What is it about?

In a survey conducted in 2014 and 2015, interviewers coded respondents as "male" or "female" based on the sounds of their voices. Transgender men who were coded as male tended to have better health than transgender men who were coded as female. Transgender women who were coded as female, on the other hand, tended to have worse overall health than transgender women who were coded as male.

Featured Image

Why is it important?

These findings suggest that there seems to be an overall health disadvantage for people who are perceived to be women, including transgender women, cisgender (non-transgender) women, and transgender men who are perceived to be women.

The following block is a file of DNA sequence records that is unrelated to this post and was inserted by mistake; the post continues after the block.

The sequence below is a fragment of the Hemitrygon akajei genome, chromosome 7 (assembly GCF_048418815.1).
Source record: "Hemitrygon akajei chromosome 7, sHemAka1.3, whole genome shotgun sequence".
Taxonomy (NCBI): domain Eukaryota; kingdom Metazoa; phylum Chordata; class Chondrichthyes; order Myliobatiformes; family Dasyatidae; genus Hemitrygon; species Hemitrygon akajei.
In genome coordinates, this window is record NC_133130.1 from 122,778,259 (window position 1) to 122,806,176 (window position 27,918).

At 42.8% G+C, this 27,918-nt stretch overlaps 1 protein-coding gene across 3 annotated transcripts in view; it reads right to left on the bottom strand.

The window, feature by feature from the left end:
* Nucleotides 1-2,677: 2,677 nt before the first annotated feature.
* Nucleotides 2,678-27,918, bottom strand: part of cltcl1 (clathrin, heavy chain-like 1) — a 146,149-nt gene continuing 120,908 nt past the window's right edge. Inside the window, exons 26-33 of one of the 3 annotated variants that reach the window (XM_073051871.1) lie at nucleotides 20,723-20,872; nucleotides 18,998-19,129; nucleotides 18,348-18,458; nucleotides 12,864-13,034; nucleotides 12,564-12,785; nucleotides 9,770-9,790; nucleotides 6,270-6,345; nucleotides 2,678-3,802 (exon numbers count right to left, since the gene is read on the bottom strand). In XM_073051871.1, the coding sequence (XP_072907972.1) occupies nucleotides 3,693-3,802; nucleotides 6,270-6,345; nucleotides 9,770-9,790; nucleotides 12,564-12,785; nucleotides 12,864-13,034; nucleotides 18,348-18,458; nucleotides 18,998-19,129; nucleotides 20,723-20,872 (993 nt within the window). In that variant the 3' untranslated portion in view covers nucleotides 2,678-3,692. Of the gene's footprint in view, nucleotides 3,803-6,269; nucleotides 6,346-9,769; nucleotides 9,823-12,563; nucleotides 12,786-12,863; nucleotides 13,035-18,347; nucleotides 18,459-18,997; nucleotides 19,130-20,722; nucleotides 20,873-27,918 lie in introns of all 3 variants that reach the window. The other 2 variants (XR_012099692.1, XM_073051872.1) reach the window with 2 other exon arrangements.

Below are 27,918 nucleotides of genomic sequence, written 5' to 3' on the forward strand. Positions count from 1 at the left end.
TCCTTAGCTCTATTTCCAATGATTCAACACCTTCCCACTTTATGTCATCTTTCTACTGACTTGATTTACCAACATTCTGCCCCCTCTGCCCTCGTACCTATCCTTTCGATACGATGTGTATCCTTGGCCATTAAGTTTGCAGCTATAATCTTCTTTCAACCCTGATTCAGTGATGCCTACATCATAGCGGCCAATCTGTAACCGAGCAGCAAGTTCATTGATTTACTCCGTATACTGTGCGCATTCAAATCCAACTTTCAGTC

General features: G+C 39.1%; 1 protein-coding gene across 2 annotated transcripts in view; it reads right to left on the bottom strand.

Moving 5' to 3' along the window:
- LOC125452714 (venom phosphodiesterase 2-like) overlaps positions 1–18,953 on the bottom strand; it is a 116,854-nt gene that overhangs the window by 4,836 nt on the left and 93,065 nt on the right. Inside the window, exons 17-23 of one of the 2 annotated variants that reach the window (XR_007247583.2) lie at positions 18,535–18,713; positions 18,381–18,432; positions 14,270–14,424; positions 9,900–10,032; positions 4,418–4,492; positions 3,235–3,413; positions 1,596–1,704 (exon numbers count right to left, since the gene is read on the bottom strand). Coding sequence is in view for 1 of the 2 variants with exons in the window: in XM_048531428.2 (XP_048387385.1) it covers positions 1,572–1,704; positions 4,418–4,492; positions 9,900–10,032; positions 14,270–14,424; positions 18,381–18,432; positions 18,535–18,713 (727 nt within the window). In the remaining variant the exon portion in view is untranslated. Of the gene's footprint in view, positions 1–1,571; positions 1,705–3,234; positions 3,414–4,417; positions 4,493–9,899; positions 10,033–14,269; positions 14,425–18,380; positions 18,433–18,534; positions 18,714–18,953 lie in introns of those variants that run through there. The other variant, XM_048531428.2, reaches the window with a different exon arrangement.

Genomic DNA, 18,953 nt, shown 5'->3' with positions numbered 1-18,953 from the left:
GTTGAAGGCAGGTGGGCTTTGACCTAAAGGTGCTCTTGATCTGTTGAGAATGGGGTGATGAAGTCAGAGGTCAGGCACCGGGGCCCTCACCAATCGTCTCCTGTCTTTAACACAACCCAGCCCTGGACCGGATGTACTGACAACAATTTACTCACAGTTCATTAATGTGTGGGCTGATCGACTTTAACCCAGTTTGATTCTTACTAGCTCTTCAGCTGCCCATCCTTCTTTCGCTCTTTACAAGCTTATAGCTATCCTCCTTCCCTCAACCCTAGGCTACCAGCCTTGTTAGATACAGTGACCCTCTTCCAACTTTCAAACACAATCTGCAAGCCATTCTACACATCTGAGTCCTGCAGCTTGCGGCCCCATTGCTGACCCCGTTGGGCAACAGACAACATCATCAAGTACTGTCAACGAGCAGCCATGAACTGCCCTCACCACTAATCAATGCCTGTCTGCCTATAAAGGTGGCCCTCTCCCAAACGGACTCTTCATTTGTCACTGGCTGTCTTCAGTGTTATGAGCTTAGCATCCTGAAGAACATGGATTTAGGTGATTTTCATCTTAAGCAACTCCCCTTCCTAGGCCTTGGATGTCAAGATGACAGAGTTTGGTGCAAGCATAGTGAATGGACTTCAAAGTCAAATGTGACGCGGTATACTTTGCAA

Perspectives

We live in a time where our understanding of gender is rapidly changing. The surveys we use to track social and health patterns are adapting to these changes, but sometimes mistakes made along the way can be informative.

Danya Lagos
Population Research Center, University of Texas at Austin

Read the Original

This page is a summary of: Hearing Gender: Voice-Based Gender Classification Processes and Transgender Health Inequality, American Sociological Review, September 2019, SAGE Publications, DOI: 10.1177/0003122419872504.
You can read the full text:

Read

Resources

Contributors

The following have contributed to this page